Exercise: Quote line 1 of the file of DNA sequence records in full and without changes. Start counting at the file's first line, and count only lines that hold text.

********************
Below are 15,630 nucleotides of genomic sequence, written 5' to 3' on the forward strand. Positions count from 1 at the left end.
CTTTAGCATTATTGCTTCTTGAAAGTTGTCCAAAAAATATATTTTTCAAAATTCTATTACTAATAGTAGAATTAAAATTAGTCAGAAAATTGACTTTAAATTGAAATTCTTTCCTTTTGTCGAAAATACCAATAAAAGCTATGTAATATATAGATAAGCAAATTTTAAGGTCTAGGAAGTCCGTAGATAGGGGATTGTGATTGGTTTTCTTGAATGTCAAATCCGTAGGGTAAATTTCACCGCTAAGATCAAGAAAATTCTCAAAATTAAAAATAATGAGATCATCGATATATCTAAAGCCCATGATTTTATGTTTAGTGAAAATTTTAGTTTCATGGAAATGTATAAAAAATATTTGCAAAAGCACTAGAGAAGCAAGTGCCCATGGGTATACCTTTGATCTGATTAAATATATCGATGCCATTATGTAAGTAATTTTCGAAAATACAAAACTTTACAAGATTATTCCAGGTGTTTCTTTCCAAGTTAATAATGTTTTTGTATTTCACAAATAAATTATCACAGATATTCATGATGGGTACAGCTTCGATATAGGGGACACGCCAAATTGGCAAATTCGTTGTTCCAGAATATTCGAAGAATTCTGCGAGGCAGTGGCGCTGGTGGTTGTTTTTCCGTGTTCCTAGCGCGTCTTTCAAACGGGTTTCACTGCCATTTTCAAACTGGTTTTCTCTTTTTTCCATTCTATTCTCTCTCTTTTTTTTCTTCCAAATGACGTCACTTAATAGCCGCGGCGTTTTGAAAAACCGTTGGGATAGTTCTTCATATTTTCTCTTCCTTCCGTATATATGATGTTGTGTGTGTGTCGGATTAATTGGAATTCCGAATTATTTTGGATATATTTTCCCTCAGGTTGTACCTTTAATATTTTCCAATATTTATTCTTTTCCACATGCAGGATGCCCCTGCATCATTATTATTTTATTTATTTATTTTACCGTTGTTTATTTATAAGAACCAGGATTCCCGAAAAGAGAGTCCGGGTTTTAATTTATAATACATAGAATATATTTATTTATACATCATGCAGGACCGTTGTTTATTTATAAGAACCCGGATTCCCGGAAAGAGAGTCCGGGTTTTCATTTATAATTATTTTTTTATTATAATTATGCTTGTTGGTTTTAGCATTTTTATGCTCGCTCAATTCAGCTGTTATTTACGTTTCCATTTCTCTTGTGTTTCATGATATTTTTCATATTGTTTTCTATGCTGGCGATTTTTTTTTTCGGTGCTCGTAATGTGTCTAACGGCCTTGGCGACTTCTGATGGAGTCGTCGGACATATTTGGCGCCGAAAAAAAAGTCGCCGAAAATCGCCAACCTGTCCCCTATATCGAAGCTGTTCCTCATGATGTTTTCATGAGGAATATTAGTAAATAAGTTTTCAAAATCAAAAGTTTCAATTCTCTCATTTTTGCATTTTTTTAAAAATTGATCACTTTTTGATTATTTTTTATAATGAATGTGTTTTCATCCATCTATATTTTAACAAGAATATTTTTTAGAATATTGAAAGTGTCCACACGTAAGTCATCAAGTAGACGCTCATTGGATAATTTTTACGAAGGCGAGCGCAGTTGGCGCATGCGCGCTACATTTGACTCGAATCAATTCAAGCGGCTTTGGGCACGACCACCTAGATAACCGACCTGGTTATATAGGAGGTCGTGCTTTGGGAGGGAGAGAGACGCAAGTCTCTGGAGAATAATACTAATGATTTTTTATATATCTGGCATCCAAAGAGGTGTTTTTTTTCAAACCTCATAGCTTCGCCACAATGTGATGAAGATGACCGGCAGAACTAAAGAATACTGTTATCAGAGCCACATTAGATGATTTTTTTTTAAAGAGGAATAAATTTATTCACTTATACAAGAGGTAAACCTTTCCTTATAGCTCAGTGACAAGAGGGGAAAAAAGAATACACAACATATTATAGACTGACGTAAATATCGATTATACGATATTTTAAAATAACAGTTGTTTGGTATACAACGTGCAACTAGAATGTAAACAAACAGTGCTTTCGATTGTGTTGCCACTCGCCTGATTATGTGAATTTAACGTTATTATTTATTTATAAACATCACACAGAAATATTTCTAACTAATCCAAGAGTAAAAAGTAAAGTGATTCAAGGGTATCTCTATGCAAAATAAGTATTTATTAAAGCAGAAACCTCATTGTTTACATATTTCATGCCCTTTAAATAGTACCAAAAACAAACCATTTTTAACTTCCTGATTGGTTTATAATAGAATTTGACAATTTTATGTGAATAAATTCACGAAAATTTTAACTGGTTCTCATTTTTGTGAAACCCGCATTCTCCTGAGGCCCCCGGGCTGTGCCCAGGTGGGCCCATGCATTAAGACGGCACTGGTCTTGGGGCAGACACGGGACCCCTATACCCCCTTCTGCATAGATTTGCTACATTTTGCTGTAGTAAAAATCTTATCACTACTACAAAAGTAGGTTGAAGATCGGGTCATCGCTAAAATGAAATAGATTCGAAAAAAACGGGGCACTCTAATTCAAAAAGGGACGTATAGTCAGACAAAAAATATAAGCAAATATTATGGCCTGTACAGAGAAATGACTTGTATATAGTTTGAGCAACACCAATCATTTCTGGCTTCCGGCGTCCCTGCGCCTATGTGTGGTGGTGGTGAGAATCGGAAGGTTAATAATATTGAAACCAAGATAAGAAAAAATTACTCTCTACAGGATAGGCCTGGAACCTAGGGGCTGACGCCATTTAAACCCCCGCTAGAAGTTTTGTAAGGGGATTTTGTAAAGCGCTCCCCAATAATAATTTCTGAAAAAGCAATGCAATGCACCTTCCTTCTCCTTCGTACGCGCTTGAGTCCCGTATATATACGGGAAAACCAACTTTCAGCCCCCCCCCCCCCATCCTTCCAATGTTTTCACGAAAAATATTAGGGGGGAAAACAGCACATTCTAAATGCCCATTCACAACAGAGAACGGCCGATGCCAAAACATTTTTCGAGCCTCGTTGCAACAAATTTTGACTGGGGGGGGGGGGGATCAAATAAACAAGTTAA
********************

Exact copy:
Below are 15,630 nucleotides of genomic sequence, written 5' to 3' on the forward strand. Positions count from 1 at the left end.